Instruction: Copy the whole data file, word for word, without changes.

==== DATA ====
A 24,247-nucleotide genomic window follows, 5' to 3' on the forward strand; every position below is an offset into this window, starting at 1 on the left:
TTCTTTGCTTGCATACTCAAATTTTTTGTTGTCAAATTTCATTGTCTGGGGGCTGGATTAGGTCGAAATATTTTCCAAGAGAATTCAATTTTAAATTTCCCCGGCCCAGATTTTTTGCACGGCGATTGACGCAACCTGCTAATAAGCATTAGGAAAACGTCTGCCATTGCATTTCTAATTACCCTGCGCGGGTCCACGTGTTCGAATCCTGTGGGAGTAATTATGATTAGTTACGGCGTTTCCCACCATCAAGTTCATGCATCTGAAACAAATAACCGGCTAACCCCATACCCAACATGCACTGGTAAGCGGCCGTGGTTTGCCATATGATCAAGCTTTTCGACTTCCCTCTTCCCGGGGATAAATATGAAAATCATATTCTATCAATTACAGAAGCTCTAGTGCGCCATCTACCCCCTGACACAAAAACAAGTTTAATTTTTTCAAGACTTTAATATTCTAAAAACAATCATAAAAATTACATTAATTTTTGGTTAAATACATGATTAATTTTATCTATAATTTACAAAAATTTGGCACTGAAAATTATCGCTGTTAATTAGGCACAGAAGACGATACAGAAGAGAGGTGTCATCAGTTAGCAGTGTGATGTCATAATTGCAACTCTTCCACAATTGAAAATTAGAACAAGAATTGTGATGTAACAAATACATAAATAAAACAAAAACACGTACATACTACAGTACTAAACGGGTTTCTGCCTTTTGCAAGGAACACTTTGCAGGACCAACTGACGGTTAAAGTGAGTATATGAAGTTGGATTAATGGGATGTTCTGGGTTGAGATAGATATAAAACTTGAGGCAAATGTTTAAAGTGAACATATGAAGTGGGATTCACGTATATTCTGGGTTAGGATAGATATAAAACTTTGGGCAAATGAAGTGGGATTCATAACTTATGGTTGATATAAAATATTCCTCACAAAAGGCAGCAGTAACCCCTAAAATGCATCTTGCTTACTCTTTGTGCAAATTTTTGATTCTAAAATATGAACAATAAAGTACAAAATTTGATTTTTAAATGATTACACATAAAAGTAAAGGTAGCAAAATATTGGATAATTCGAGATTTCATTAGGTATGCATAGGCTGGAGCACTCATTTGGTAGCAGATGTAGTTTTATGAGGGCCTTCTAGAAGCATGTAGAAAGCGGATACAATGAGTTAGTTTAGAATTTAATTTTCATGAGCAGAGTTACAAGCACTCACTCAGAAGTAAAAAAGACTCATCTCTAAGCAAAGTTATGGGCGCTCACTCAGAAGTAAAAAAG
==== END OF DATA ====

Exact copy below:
A 24,247-nucleotide genomic window follows, 5' to 3' on the forward strand; every position below is an offset into this window, starting at 1 on the left:
TTCTTTGCTTGCATACTCAAATTTTTTGTTGTCAAATTTCATTGTCTGGGGGCTGGATTAGGTCGAAATATTTTCCAAGAGAATTCAATTTTAAATTTCCCCGGCCCAGATTTTTTGCACGGCGATTGACGCAACCTGCTAATAAGCATTAGGAAAACGTCTGCCATTGCATTTCTAATTACCCTGCGCGGGTCCACGTGTTCGAATCCTGTGGGAGTAATTATGATTAGTTACGGCGTTTCCCACCATCAAGTTCATGCATCTGAAACAAATAACCGGCTAACCCCATACCCAACATGCACTGGTAAGCGGCCGTGGTTTGCCATATGATCAAGCTTTTCGACTTCCCTCTTCCCGGGGATAAATATGAAAATCATATTCTATCAATTACAGAAGCTCTAGTGCGCCATCTACCCCCTGACACAAAAACAAGTTTAATTTTTTCAAGACTTTAATATTCTAAAAACAATCATAAAAATTACATTAATTTTTGGTTAAATACATGATTAATTTTATCTATAATTTACAAAAATTTGGCACTGAAAATTATCGCTGTTAATTAGGCACAGAAGACGATACAGAAGAGAGGTGTCATCAGTTAGCAGTGTGATGTCATAATTGCAACTCTTCCACAATTGAAAATTAGAACAAGAATTGTGATGTAACAAATACATAAATAAAACAAAAACACGTACATACTACAGTACTAAACGGGTTTCTGCCTTTTGCAAGGAACACTTTGCAGGACCAACTGACGGTTAAAGTGAGTATATGAAGTTGGATTAATGGGATGTTCTGGGTTGAGATAGATATAAAACTTGAGGCAAATGTTTAAAGTGAACATATGAAGTGGGATTCACGTATATTCTGGGTTAGGATAGATATAAAACTTTGGGCAAATGAAGTGGGATTCATAACTTATGGTTGATATAAAATATTCCTCACAAAAGGCAGCAGTAACCCCTAAAATGCATCTTGCTTACTCTTTGTGCAAATTTTTGATTCTAAAATATGAACAATAAAGTACAAAATTTGATTTTTAAATGATTACACATAAAAGTAAAGGTAGCAAAATATTGGATAATTCGAGATTTCATTAGGTATGCATAGGCTGGAGCACTCATTTGGTAGCAGATGTAGTTTTATGAGGGCCTTCTAGAAGCATGTAGAAAGCGGATACAATGAGTTAGTTTAGAATTTAATTTTCATGAGCAGAGTTACAAGCACTCACTCAGAAGTAAAAAAGACTCATCTCTAAGCAAAGTTATGGGCGCTCACTCAGAAGTAAAAAAG